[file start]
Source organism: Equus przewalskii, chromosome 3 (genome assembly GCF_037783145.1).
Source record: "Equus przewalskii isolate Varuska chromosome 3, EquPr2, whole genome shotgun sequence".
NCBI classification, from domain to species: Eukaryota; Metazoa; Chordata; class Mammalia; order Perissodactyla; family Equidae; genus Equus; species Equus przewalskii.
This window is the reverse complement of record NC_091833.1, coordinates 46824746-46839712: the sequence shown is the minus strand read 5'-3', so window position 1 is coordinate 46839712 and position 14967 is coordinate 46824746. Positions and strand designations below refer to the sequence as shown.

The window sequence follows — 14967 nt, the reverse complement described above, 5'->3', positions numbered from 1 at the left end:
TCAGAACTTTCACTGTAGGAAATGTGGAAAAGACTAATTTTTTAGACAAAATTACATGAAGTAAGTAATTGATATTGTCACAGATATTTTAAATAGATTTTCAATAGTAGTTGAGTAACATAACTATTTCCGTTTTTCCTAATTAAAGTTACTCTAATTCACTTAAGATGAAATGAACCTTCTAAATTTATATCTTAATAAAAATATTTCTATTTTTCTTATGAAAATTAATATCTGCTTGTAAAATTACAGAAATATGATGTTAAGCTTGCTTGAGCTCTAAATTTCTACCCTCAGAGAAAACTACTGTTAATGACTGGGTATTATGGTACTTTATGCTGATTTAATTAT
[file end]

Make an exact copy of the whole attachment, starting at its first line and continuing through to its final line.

Source organism: Equus przewalskii, chromosome 3 (genome assembly GCF_037783145.1).
Source record: "Equus przewalskii isolate Varuska chromosome 3, EquPr2, whole genome shotgun sequence".
NCBI classification, from domain to species: Eukaryota; Metazoa; Chordata; class Mammalia; order Perissodactyla; family Equidae; genus Equus; species Equus przewalskii.
This window is the reverse complement of record NC_091833.1, coordinates 46824746-46839712: the sequence shown is the minus strand read 5'-3', so window position 1 is coordinate 46839712 and position 14967 is coordinate 46824746. Positions and strand designations below refer to the sequence as shown.

The window sequence follows — 14967 nt, the reverse complement described above, 5'->3', positions numbered from 1 at the left end:
TCAGAACTTTCACTGTAGGAAATGTGGAAAAGACTAATTTTTTAGACAAAATTACATGAAGTAAGTAATTGATATTGTCACAGATATTTTAAATAGATTTTCAATAGTAGTTGAGTAACATAACTATTTCCGTTTTTCCTAATTAAAGTTACTCTAATTCACTTAAGATGAAATGAACCTTCTAAATTTATATCTTAATAAAAATATTTCTATTTTTCTTATGAAAATTAATATCTGCTTGTAAAATTACAGAAATATGATGTTAAGCTTGCTTGAGCTCTAAATTTCTACCCTCAGAGAAAACTACTGTTAATGACTGGGTATTATGGTACTTTATGCTGATTTAATTAT